Rosemarie, before you get off, I want to answer a question that you haven't asked this time, but you have in the past. Because I think it's important, since we talked about Polymer Additives. As you know, our Polymer Additives business is 3 different businesses. We have a polymer modifier piece where our benzyl phthalates reside. We have a lubricants piece, and we have a stabilizers piece. And just so you know, year-over-year, if we exclude the polymer modifiers piece where benzyl phthalates reside. Our Polymer Additives business is up about 8% in volume and about 4.5% in revenue. So I wanted to make sure that there's clarity around that. If you adjust for benzyl phthalates, the Polymer Additives business is actually performing quite well because of automotive and the construction here in North America.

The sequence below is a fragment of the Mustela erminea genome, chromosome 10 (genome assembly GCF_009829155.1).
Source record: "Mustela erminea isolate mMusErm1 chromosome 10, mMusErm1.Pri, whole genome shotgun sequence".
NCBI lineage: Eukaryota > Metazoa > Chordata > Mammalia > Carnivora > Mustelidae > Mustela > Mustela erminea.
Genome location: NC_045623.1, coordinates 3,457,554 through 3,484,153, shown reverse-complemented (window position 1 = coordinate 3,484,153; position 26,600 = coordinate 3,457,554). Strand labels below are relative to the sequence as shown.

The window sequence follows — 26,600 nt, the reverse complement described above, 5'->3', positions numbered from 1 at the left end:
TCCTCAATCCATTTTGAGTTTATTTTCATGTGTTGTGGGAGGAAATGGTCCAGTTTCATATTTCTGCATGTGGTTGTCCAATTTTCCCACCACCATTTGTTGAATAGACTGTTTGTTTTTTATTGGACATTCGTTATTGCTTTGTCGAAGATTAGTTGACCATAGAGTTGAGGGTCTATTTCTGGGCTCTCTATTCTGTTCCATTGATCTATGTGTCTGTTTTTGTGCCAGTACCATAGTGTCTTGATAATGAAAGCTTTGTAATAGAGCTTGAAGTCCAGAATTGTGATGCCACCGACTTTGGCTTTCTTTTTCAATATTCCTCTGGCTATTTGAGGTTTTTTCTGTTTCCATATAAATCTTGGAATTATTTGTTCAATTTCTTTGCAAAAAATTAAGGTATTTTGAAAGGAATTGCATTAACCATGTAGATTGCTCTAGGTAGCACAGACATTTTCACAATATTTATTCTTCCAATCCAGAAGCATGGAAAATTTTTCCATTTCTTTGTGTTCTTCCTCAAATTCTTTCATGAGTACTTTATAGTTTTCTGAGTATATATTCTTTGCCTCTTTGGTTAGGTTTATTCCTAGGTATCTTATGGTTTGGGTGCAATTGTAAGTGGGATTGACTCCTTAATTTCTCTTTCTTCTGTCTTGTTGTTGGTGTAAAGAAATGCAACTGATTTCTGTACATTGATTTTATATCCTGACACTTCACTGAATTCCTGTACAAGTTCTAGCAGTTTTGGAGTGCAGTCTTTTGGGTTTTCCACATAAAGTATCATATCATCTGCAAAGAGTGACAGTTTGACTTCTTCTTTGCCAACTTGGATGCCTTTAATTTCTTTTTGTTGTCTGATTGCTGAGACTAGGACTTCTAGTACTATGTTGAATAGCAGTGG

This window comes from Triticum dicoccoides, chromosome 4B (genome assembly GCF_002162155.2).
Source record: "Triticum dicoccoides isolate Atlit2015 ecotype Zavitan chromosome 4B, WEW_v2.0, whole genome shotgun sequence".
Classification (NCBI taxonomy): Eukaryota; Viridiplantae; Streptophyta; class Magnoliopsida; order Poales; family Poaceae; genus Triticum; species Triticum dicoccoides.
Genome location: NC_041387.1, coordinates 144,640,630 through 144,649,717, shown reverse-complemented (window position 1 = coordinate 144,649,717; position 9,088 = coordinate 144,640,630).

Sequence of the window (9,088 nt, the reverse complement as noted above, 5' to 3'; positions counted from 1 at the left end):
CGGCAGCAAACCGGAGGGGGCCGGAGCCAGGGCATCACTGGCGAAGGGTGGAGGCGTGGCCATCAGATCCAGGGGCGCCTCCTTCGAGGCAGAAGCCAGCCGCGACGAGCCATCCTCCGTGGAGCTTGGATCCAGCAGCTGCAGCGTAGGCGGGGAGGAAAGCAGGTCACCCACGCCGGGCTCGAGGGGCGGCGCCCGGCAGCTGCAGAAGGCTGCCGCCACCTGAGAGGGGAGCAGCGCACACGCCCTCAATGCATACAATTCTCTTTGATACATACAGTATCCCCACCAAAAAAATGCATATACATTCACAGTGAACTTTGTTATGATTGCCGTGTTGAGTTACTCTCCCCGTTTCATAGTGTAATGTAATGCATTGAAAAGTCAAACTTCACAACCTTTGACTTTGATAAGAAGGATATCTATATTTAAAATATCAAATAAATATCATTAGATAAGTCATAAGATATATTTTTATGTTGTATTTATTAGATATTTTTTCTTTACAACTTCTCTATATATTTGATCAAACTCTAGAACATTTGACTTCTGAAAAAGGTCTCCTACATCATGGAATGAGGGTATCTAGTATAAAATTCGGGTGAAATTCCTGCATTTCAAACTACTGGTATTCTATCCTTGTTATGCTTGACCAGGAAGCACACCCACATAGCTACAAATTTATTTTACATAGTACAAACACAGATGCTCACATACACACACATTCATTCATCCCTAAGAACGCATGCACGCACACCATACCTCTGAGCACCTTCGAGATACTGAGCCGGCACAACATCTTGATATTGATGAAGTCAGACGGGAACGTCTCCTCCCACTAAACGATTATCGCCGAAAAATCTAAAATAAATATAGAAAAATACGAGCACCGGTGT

John T. Bingle

Okay, operator. This puts us up to the top of hour. So we're going to call -- close the call at this point. I appreciate everyone's participation. For copies of our press release, replays of this call or to access our SEC filings, please visit our website at, and click on Investor Information. In addition to that, if there are any questions, please feel free to call me and we can have a follow-up discussion. I appreciate your support. Thank you for your time this morning, and have a good day.


Ladies and gentlemen, that does conclude the conference call for today. Thank you for your participation, and ask that you disconnect your lines.